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Columnists

Making the man

Jude SImpson

SimpsonI'm teaching my son his Ps and Qs. 'What a lovely, polite little boy!' grown-ups say on hearing the amateurishly-articulated 'peeshe'. But he has no idea he's being polite. In fact, his motivation is the antithesis. Saying 'peeshe' is more likely to get him what he wants, and fast.  

He also says sorry to little girls he's pushed over. It comes out as a strangely appropriate 'doh,' accompanied by a squidgy hug. We've worked quite hard on that. Not least because the scenario is, sadly, rather frequent (when you're a 2-year-old boy with little sense of other people's consciousness, sweet little girls and colourful skittles are difficult to tell apart).  

Again, I'm not sure how much it means to him, since if his repentance is heartfelt one might expect to see a subsequent change in his behaviour.  It's also not terribly restorative to the injured party, since his cuddles are just as intimidating as his pushes if you're only a foot and a half tall (imagine the captain of the rugby squad running towards your neck with arms lifted high).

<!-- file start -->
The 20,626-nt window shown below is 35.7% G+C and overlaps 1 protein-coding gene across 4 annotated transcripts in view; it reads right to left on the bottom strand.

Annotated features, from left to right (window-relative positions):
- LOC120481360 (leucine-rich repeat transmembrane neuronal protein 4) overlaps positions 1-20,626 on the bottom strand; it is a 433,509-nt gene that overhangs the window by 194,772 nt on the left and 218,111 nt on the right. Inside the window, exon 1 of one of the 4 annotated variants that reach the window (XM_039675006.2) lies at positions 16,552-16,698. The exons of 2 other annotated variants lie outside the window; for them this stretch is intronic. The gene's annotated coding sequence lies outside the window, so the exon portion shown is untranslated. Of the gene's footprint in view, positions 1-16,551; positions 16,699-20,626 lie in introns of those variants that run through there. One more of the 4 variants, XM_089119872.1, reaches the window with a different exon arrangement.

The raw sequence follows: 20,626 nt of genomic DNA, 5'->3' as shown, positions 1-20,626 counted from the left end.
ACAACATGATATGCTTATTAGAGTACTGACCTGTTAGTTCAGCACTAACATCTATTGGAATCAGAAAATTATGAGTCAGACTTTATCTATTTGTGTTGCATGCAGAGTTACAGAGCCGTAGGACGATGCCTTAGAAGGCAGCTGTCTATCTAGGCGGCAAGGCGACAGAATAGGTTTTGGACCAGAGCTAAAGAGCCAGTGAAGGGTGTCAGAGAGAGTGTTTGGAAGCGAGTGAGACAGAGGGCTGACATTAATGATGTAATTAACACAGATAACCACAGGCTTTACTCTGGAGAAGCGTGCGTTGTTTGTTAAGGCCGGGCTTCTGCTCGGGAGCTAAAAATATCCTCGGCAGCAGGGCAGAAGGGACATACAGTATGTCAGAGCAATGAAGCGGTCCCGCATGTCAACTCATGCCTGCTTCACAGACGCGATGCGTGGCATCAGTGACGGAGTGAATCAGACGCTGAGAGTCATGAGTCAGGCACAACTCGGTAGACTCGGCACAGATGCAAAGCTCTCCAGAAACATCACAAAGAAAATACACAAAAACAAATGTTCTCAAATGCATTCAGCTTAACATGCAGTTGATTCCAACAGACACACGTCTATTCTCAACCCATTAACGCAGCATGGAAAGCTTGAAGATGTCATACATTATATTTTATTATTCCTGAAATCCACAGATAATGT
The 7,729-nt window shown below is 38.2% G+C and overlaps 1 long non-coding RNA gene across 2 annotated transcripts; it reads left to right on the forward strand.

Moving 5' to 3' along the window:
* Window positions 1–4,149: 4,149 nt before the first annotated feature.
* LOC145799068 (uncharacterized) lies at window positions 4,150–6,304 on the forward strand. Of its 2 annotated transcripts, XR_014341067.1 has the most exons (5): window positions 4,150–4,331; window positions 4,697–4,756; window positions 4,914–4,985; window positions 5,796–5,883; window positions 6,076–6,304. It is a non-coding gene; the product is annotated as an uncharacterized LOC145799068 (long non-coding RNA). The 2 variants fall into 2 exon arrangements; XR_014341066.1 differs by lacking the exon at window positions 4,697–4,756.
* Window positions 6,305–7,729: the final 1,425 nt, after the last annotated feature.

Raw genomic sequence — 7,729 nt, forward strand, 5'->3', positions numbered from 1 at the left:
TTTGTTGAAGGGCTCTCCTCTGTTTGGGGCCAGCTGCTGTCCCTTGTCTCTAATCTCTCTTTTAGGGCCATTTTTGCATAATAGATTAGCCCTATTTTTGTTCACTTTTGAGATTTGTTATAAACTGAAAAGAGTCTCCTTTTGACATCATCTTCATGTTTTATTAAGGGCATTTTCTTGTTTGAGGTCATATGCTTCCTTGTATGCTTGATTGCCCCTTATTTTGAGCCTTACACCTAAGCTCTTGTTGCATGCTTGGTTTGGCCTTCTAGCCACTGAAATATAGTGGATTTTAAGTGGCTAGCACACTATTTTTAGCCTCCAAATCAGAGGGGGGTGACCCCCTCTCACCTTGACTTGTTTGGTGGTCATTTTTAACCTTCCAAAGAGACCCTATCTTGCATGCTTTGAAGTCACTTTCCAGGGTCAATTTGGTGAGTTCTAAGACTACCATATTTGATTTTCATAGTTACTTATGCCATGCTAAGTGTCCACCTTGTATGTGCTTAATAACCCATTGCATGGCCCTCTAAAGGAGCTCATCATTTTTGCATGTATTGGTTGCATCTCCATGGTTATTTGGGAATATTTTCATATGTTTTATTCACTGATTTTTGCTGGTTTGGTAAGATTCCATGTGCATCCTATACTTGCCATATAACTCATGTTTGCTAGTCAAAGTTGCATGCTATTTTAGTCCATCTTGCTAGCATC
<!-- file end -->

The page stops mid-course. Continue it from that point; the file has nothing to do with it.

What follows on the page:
The fact is, making him give the poor child a hug once she's picked herself up off the floor means her mother is less likely to think either him, or me, a monster.  After all, reputation is everything.   

I only really notice English good manners when I travel abroad. In many Mediterranean countries, it seems to me, it's much more normal to give someone a small shoulder barge in the back if you want to get past, than to say, 'Excuse me'.  

That's much more pragmatic. When someone says, 'Excuse me' here in Britain, it tends to require five or six people turning around to work out to whom they are saying 'Excuse me'. Then there's a pause while that person tries to work out which way to move. And then, when they have moved, there's now an obligation for the original person to show that they are just as sorry for wanting the other person to move as that person is that they were in the way in the first place. 'Oh, I am sorry,' 'No, no, that's quite all right, really, there's plenty of space now, you don't need to move your shopping trolley as well, I just wanted to reach the indigestion pills, thank you so much.'  

Are manners solely a way of managing how other people see us?  Or can they be a genuine reflection of an inner respect for other people, their feelings, their rights and their toys?  

Or, like politically correct language, can manners be a taught outward act which itself helps develop the desired inner attitude? In the case of my bulldozer son, that's what I'm hoping.  

A nursing friend of mine once worked on a head injury ward. 'Not you, again,'moaned a patient as she arrived with the drug trolley one day, 'Why don't you bugger off!' 'That's not very polite, Mr Andrews,' she admonished.  'All right then,' he responded, 'Will you please bugger off!' 

Comments

Anna Fish

Perhaps not the kindest response to a light hearted letter. Did a shirty response to a bit of criticism really warrant a whole column?

Posted: 08 February 2012